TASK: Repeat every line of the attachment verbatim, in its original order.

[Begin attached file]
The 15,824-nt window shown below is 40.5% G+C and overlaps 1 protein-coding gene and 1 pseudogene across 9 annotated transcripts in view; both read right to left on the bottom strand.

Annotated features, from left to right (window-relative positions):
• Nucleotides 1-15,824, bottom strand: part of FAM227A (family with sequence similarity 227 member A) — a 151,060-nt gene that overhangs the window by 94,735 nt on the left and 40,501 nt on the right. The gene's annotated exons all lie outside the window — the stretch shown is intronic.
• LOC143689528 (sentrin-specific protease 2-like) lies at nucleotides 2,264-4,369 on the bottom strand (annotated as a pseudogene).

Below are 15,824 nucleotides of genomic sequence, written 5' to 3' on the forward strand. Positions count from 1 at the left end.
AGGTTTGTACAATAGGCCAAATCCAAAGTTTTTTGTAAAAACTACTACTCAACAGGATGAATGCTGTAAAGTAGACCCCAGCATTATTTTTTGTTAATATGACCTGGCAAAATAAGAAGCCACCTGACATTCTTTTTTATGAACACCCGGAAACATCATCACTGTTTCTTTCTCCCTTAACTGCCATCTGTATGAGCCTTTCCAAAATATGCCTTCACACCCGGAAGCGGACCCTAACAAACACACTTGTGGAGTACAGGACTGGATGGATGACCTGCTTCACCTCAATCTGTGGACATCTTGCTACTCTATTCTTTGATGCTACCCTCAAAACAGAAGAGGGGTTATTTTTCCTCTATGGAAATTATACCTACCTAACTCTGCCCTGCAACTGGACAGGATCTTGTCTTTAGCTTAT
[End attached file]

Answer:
The 15,824-nt window shown below is 40.5% G+C and overlaps 1 protein-coding gene and 1 pseudogene across 9 annotated transcripts in view; both read right to left on the bottom strand.

Annotated features, from left to right (window-relative positions):
• Nucleotides 1-15,824, bottom strand: part of FAM227A (family with sequence similarity 227 member A) — a 151,060-nt gene that overhangs the window by 94,735 nt on the left and 40,501 nt on the right. The gene's annotated exons all lie outside the window — the stretch shown is intronic.
• LOC143689528 (sentrin-specific protease 2-like) lies at nucleotides 2,264-4,369 on the bottom strand (annotated as a pseudogene).

Below are 15,824 nucleotides of genomic sequence, written 5' to 3' on the forward strand. Positions count from 1 at the left end.
AGGTTTGTACAATAGGCCAAATCCAAAGTTTTTTGTAAAAACTACTACTCAACAGGATGAATGCTGTAAAGTAGACCCCAGCATTATTTTTTGTTAATATGACCTGGCAAAATAAGAAGCCACCTGACATTCTTTTTTATGAACACCCGGAAACATCATCACTGTTTCTTTCTCCCTTAACTGCCATCTGTATGAGCCTTTCCAAAATATGCCTTCACACCCGGAAGCGGACCCTAACAAACACACTTGTGGAGTACAGGACTGGATGGATGACCTGCTTCACCTCAATCTGTGGACATCTTGCTACTCTATTCTTTGATGCTACCCTCAAAACAGAAGAGGGGTTATTTTTCCTCTATGGAAATTATACCTACCTAACTCTGCCCTGCAACTGGACAGGATCTTGTCTTTAGCTTAT